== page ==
There's undoubtedly more to the equation, of course. Senator Kennedy also came from an era in politics and Congressional life without televised hearings and the grandstanding that evolved from that, or a 24/7 media culture that rewards simplistic sound-bites over complex and nuanced positions, negotiations, or approaches. Perhaps if we want more bipartisanship among our politicians, we have to turn off the cameras and grant them a lot more privacy in which to develop more nuanced relationships.
But fundamental to forging those relationships; to finding the small spaces of common ground upon which they can be built, is first gaining an understanding and acceptance of the many and oftentimes disparate facets that can coexist in another person. Of gaining a deep and authentic respect and compassion for the whole of a person that allows genuine friendship, and an open spirit of alliance on the 10 percent of shared purpose despite 90 percent of adamantly held opposition.
Fewer of us these days have to wrestle our way to a deep or intimate understanding of those human complexities. But if Kennedy was a master at the art, perhaps it's in part because he surely wrestled with that question every time he looked in the mirror. In coming to some measure of understanding or compassion about his own behavior and past, perhaps he developed a deeper acceptance of the complexity, differences and imperfections of others, as well. And a sense of compassion beyond simple opposites that not only led to some of his greatest achievements, but is surely one of the qualities his colleagues, on both sides of the aisle, will miss the most.
Senator John McCain and White House Chief of Staff John Kelly offered starkly different visions of service—and of America.
It was a week of powerful speeches. The least memorable, oddly, was delivered by the most naturally gifted speaker, former President Barack Obama at a campaign rally in Virginia. “Our democracy is at stake,” he said, before harking back to the trope of his 2008 campaign: “Yes, we can.” Compelling in the setting, but not special.
Far more powerful was former President George W. Bush’s indictment of Donald Trump that didn’t mention the 45th president by name. It was a cry for freedom as a theme in American policy, a denunciation of “casual cruelty” in American discourse, of “nationalism distorted into nativism,” of isolationism, of attempts to turn American identity away from American ideals and into something darker, driven by “geography or ethnicity, by soil or blood.” In itself it would have been noteworthy.
Emma Perrier was deceived by an older man on the internet—a hoax that turned into an unbelievable love story.
Emma Perrier spent the summer of 2015 mending a broken heart, after a recent breakup. By September, the restaurant manager had grown tired of watching The Notebook alone in her apartment in Twickenham, a leafy suburb southwest of London, and decided it was time to get back out there. Despite the horror stories she’d heard about online dating, Emma, 33, downloaded a matchmaking app called Zoosk. The second “o” in the Zoosk logo looks like a diamond engagement ring, which suggested that its 38 million members were seeking more than the one-night stands offered by apps like Tinder.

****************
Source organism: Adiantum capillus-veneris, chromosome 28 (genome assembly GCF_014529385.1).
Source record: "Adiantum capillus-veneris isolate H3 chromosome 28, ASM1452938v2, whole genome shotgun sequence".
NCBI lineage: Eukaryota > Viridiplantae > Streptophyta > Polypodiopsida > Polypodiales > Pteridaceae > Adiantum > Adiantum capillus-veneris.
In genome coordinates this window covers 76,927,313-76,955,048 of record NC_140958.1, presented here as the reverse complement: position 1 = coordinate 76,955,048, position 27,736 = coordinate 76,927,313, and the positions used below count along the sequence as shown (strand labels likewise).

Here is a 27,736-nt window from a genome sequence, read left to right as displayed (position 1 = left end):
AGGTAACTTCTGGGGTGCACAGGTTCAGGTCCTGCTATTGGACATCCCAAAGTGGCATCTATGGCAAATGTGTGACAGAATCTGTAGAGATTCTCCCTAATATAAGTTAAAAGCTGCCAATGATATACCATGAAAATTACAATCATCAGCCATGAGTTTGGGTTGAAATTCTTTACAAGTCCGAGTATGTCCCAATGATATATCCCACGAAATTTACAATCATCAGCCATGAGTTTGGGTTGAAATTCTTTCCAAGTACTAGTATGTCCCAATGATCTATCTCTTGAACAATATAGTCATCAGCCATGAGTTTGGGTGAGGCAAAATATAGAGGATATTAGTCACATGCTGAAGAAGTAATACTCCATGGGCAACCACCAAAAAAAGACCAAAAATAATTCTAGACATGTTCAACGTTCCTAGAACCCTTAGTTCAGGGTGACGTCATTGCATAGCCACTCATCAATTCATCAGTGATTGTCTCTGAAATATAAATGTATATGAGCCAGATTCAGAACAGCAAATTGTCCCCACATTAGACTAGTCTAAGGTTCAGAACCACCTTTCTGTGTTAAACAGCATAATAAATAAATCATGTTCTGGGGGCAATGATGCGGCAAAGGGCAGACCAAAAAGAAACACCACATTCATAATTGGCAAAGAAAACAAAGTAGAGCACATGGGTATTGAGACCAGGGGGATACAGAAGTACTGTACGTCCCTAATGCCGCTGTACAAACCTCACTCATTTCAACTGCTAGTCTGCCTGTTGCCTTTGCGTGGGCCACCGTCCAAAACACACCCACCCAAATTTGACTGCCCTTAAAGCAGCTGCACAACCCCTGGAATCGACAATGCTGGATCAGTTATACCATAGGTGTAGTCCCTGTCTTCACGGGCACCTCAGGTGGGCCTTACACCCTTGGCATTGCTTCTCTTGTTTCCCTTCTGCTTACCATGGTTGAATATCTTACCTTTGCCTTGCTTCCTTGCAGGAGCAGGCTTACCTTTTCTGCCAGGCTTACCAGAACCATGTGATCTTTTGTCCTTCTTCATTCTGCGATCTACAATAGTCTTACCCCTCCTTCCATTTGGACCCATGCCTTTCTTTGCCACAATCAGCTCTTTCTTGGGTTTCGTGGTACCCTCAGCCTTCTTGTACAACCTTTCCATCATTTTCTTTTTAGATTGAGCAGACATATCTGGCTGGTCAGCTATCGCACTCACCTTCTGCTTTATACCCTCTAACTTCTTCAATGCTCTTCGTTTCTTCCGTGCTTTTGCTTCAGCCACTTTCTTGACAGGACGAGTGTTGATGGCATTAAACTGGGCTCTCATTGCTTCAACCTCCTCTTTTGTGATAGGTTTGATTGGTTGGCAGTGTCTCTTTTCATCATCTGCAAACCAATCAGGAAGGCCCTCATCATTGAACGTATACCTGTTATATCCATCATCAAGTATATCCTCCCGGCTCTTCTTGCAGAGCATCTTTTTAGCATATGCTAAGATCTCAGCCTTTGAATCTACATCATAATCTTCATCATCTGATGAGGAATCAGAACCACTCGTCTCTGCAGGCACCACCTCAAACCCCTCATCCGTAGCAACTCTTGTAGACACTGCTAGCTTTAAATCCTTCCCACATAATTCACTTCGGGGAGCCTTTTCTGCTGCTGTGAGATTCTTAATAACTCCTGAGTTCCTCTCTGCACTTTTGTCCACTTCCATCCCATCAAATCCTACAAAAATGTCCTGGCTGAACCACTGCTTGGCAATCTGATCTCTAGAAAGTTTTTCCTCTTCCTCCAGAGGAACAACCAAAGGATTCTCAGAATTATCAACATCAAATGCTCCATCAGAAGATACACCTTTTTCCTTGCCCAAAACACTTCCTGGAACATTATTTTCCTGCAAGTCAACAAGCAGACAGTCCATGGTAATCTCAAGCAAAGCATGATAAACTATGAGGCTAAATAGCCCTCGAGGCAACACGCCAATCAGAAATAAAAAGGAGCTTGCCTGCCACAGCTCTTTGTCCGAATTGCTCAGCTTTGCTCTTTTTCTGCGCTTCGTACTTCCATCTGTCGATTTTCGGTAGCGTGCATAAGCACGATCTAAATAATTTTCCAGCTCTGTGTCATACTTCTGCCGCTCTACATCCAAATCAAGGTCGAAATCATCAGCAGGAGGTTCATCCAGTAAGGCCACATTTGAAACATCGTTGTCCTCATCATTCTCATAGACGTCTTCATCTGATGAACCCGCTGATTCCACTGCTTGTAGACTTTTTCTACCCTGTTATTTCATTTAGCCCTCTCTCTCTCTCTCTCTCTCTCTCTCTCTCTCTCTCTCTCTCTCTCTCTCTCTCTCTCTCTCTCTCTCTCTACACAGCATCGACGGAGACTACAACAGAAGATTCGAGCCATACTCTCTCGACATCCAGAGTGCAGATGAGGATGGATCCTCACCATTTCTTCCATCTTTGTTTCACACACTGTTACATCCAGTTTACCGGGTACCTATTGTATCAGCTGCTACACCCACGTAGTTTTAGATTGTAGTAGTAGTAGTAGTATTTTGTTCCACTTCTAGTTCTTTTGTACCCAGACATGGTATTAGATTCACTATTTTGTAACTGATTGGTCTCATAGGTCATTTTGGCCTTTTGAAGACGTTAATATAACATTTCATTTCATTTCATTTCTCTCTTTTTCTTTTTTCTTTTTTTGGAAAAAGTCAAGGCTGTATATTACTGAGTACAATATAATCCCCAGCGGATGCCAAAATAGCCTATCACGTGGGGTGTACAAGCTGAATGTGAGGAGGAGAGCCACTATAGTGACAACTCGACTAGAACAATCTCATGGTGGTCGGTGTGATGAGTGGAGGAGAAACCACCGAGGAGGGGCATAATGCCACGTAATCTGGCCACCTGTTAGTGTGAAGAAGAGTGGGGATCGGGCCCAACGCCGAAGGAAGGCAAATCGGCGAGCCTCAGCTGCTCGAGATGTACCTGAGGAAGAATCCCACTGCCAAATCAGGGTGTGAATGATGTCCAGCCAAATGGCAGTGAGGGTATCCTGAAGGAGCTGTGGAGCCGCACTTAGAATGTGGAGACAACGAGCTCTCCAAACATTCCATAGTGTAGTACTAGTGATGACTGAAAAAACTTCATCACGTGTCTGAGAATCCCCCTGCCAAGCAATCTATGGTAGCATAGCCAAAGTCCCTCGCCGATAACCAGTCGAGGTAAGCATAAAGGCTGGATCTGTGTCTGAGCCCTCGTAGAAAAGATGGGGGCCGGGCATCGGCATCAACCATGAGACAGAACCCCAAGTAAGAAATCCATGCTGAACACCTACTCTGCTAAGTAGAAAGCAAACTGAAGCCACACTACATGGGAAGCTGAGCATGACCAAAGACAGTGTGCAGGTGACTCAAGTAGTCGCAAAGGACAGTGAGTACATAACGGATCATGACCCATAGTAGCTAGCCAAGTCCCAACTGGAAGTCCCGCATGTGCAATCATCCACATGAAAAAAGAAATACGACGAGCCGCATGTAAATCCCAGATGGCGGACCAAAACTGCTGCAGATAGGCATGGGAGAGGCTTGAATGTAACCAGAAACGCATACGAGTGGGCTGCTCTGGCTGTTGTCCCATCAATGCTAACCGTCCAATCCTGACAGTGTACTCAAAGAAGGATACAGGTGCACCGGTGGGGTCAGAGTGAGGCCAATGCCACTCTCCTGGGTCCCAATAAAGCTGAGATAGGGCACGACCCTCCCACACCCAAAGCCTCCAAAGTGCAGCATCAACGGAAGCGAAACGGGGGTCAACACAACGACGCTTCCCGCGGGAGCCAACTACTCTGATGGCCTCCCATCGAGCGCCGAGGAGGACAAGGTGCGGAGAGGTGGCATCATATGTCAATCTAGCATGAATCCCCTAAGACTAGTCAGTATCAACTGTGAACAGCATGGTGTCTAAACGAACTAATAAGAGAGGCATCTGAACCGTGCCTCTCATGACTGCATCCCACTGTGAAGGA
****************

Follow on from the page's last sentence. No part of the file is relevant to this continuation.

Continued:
She snapped the three selfies the app required to “verify her identity.” Emma, who is from a volcanic city near the French Alps, not far from the source of Perrier mineral water, is petite, and brunette. She found it difficult to meet men, especially as she avoided pubs and nightclubs, and worked such long hours at a coffee shop in the city’s financial district that she met only stockbrokers, who were mostly looking for cappuccinos, not love.
A neuroscientist on how we came to be aware of ourselves.
Ever since Charles Darwin published On the Origin of Species in 1859, evolution has been the grand unifying theory of biology. Yet one of our most important biological traits, consciousness, is rarely studied in the context of evolution. Theories of consciousness come from religion, from philosophy, from cognitive science, but not so much from evolutionary biology. Maybe that’s why so few theories have been able to tackle basic questions such as: What is the adaptive value of consciousness? When did it evolve and what animals have it?
The Attention Schema Theory (AST), developed over the past five years, may be able to answer those questions. The theory suggests that consciousness arises as a solution to one of the most fundamental problems facing any nervous system: Too much information constantly flows in to be fully processed. The brain evolved increasingly sophisticated mechanisms for deeply processing a few select signals at the expense of others, and in the AST, consciousness is the ultimate result of that evolutionary sequence. If the theory is right—and that has yet to be determined—then consciousness evolved gradually over the past half billion years and is present in a range of vertebrate species.
A stunning new speculative-fiction book by Naomi Alderman couldn’t be more timely.
One of the most succinct definitions of sexual harassment I’ve read over the past few weeks goes like this: For men, it’s anything they might say to a woman that would make them uncomfortable if it were said to them, but in prison. It’s glib, sure. But it gets at the fundamental imbalance of power that characterizes relationships between men and women. To understand what it’s like for a woman to be catcalled, or harassed, or propositioned, it isn’t enough for men to simply put themselves in that woman’s place. They also have to imagine what it’s like to sense the imminent danger in those interactions—to be weaker than their aggressor in every way, and to have that weakness woven into the fabric of society itself. As the adage often attributed to Margaret Atwood goes, “Men are afraid that women will laugh at them. Women are afraid that men will kill them.”